OLYMPIA – The House passed the Climate Commitment Act, landmark legislation to reduce carbon emissions and set Washington on a path to meet its statutory goal of net-zero emissions by 2050, today with a vote of 54-43. Senate Bill 5126 establishes a cap and invest system that will steadily reduce carbon emissions and air pollution while investing in green infrastructure, multimodal transportation, and environmental justice. Amendments in the House strengthened the bill by adding stringent requirements to monitor air quality in communities that suffer disproportionate environmental and health impacts. The House version also ensures that at least 35% of revenues from the Climate Investment Account are invested in overburdened communities and another 10% benefit tribal lands. Additionally, the bill now designates the Environmental Justice Council, created by the HEAL Act, to recommend those investments.
“Washington has debated and considered programs to reduce carbon emissions for a generation,” said Rep. Joe Fitzgibbon (D-West Seattle), Chair of the House Environment & Energy Committee. “With today’s vote, we are finally moving towards securing a program that will ensure Washington reduces our emissions to the levels that scientists tell us are safe. With this law, we will cap pollution, invest in our communities, and improve health outcomes in overburdened communities. This policy can be a model for the rest of the nation as Washington leads the way into a clean energy future.”
The cap and invest (cap and trade) system established by the Climate Commitment Act will set an overall cap on greenhouse gas emissions with specific limits for individual businesses. Those businesses must purchase credits (allowances) for their allowed emissions, which they can then buy and sell. Businesses that emit fewer greenhouse gasses than their allotted credits can sell their credits to businesses that have not been able to reduce their emissions as quickly, allowing the economy to dynamically adapt while meeting the state’s overall carbon reduction goals. The overall pool of allowances will be steadily reduced to meet the state’s goal of net-zero emissions by 2050.
“It has been an honor to work with Chair Joe Fitzgibbon on a climate change bill that combines the bests parts of the Governor’s Climate Commitment Act and Washington STRONG,” said said Rep. Debra Lekanoff (D-Bow), the only Native American currently serving in the Washington State Legislature. “In the past few days, we have worked hard to improve this bill, showing our strong commitment to protecting our most vulnerable communities, environmental justice, and honoring tribal treaty rights. Combatting climate change is an urgent priority and this bill will help achieve our greenhouse gas emission reduction targets while investing in critical projects for transportation, infrastructure, climate resiliency, and protection of natural resources. Washington State is taking our first steps to lead the nation in progressive climate policy that will help us better protect our environment for many generations to come.”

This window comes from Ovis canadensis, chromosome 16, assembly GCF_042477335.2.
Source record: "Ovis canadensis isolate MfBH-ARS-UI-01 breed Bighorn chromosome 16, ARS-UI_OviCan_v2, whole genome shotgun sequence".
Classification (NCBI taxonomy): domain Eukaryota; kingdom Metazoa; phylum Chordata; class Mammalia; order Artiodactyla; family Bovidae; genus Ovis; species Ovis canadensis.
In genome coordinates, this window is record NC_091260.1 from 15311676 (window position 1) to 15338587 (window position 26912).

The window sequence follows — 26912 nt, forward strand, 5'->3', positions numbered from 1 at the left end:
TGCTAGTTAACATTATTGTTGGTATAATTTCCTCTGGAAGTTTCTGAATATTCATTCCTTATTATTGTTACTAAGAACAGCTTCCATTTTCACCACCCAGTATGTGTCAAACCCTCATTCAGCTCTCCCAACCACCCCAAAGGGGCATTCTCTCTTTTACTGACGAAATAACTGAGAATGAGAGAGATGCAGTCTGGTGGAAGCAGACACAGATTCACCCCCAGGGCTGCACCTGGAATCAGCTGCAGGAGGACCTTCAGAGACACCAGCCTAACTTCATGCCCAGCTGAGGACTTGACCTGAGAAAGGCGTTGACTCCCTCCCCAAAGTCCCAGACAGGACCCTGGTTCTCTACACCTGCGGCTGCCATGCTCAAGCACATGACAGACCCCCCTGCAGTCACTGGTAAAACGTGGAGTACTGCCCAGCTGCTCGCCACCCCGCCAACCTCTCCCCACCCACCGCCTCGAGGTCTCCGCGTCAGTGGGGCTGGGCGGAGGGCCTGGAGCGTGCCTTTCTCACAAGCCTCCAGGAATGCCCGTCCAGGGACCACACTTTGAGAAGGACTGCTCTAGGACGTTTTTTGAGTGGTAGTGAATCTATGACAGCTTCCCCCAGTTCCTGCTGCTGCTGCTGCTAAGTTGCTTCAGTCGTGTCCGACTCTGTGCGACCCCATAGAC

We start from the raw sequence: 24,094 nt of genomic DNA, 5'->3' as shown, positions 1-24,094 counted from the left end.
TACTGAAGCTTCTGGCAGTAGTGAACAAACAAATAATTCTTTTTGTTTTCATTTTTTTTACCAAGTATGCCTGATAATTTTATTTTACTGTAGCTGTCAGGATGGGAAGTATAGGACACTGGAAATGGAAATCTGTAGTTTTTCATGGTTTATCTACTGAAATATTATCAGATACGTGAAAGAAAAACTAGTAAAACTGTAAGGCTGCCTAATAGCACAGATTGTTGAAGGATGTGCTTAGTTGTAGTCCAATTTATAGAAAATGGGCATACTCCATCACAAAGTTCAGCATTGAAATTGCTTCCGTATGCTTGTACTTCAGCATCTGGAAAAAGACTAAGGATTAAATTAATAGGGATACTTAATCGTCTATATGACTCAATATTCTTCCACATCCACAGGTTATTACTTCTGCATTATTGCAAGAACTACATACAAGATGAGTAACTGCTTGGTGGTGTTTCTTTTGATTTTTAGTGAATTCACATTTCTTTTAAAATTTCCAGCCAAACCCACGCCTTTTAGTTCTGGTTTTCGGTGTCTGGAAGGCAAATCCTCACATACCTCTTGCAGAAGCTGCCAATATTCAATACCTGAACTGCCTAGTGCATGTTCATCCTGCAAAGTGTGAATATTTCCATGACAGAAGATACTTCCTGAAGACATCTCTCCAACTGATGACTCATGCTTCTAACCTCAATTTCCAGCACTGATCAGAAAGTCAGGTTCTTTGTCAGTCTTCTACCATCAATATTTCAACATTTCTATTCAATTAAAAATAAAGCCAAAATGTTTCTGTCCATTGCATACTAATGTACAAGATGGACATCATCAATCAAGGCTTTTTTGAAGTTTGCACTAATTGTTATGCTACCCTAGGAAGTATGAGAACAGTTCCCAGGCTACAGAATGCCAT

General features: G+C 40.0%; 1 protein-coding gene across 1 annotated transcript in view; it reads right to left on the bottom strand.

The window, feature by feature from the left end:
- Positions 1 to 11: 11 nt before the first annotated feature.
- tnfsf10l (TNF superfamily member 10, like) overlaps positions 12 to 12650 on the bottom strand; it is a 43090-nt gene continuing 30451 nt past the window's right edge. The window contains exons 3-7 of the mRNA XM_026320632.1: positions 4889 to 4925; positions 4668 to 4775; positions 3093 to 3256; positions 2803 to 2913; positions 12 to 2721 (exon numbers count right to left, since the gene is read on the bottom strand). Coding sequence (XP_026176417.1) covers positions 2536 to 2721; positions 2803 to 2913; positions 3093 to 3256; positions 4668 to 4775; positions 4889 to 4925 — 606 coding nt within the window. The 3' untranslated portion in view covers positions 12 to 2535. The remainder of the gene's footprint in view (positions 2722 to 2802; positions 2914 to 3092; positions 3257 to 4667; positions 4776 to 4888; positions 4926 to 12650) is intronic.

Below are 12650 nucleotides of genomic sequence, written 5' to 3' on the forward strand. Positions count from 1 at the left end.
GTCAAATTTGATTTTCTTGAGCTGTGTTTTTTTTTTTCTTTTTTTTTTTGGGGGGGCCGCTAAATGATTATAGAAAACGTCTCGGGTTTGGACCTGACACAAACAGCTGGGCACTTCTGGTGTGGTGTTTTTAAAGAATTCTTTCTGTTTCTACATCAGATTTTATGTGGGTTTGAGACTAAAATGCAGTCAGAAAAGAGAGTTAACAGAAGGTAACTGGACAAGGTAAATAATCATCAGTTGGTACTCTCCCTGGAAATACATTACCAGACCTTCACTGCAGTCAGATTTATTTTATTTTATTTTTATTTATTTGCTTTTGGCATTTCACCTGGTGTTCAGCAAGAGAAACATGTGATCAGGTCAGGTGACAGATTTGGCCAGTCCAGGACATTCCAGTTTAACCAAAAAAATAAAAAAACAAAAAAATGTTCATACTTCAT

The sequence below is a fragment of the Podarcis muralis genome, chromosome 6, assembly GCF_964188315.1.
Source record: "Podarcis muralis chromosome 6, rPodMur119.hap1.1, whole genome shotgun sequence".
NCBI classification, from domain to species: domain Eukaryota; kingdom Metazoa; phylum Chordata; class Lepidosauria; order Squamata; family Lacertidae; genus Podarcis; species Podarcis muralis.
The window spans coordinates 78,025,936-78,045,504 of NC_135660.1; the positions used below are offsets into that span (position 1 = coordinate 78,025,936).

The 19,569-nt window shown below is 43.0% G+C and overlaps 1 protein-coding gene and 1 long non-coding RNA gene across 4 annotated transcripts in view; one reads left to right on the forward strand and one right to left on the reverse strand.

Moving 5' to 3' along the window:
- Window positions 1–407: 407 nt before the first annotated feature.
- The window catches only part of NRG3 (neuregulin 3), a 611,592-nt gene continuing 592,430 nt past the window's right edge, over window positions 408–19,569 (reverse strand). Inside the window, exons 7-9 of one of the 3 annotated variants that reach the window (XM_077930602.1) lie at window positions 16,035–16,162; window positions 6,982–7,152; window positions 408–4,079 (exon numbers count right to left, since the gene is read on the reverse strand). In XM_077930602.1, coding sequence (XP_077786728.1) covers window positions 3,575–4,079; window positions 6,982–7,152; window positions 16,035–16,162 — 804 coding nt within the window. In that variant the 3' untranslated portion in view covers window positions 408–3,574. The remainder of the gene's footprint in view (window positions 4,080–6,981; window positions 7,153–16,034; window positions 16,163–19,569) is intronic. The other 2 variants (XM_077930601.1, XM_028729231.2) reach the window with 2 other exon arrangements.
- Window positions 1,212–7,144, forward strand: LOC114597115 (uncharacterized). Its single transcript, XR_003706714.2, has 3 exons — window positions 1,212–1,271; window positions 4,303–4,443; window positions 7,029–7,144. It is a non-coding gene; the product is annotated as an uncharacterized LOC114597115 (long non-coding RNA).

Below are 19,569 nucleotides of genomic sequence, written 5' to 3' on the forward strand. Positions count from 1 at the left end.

The cap on emissions only applies to businesses that emit more than 25,000 metric tons of greenhouse gases annually (roughly 100 entities). As the pool of allowances is reduced over time, businesses will compete to buy allowances at auctions, generating revenue for the state. That money will be invested into the Climate Emission Reduction Account for transportation projects that reduce carbon emissions and the Climate Investment Account for green infrastructure projects, projects that increase resilience in natural and working lands, and assistance for affected workers and low income people to transition to a clean energy economy.
“Climate change is having more and more devastating consequences. Fires that used to be a rarity are becoming commonplace. At the same time, manufacturing jobs are the backbone of this state’s economy and the working class,” said Rep. Steve Tharinger (D-Port Townsend) “This bill strikes the right balance between getting Washington to its goal of net-zero emissions by 2050 and supporting the industries that have built this state.”
Amendments in the House also addressed concerns from Emissions-Intensive, Trade-Exposed Industries. These industries, such as metals manufacturing, paper manufacturing, and aerospace product and parts manufacturing, among others, will receive no-cost allowances for the first twelve years of the program. Ensuring these industries are able to stay competitive keeps jobs in Washington and ensures that they do not move to a state with less restrictive emissions standards.
The bill now heads to the Senate for concurrence.